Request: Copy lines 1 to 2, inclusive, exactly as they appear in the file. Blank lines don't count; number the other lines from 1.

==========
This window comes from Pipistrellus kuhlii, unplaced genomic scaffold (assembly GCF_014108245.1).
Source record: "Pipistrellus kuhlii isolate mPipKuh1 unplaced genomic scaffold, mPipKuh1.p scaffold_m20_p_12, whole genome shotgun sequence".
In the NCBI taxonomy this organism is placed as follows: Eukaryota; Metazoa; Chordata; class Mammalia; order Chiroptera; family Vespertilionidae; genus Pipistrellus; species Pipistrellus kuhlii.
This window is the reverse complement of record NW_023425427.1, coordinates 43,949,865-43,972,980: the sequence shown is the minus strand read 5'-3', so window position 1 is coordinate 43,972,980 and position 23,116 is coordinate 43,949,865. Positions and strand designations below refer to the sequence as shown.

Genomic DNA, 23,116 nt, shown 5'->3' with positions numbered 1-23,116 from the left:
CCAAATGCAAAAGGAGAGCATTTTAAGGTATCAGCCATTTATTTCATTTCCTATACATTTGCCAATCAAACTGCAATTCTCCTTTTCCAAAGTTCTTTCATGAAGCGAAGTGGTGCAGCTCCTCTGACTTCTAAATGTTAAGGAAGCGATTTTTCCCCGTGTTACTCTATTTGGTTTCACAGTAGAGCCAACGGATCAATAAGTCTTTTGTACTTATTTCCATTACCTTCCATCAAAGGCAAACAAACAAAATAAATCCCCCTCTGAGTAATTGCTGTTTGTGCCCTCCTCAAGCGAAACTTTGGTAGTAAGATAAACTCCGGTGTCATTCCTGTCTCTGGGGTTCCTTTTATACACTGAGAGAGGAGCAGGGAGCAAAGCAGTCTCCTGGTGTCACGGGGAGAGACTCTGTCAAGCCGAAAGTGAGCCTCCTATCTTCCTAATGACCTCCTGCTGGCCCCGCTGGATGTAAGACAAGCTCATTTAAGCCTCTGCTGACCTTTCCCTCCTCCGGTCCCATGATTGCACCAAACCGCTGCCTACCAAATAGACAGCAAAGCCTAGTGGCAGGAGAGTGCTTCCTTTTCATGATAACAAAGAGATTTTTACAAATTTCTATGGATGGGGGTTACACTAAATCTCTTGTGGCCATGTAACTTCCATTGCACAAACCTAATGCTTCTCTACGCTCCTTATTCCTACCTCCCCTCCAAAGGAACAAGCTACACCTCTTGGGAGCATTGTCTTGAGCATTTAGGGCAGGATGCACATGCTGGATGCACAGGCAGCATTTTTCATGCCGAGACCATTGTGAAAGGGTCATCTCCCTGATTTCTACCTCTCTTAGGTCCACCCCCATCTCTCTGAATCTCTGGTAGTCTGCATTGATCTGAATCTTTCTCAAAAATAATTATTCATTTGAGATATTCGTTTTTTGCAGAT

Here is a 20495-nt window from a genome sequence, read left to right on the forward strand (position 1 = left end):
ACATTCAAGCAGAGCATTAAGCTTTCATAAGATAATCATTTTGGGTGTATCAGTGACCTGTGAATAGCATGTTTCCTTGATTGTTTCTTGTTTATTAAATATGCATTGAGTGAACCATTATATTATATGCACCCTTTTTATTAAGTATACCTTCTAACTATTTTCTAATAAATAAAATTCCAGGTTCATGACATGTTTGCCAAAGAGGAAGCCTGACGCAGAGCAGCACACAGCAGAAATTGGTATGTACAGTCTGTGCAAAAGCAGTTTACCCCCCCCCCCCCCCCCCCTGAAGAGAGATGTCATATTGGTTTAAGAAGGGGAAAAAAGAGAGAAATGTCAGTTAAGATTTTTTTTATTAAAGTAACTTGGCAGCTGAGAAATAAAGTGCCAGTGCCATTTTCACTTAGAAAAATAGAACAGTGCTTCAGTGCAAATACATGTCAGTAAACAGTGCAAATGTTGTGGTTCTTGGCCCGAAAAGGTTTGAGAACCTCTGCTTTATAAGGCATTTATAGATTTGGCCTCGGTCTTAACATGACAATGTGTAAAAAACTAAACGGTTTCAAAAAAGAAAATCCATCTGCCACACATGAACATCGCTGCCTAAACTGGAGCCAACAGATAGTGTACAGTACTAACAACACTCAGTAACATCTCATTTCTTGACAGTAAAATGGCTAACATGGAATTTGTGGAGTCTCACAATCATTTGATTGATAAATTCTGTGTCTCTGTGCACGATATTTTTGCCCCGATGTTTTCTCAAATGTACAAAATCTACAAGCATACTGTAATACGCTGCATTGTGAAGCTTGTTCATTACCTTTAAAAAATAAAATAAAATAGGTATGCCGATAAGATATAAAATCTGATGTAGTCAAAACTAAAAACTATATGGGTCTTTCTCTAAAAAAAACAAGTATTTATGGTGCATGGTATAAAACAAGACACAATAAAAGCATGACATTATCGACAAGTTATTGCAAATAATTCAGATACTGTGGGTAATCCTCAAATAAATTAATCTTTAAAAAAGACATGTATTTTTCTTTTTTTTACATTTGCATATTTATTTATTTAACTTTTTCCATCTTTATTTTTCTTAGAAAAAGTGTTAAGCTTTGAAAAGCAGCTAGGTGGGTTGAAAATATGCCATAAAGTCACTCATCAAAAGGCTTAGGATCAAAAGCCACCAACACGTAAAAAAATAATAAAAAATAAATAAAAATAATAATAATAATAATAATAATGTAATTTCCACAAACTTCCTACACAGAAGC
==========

This window comes from Pipistrellus kuhlii, unplaced genomic scaffold (assembly GCF_014108245.1).
Source record: "Pipistrellus kuhlii isolate mPipKuh1 unplaced genomic scaffold, mPipKuh1.p scaffold_m20_p_12, whole genome shotgun sequence".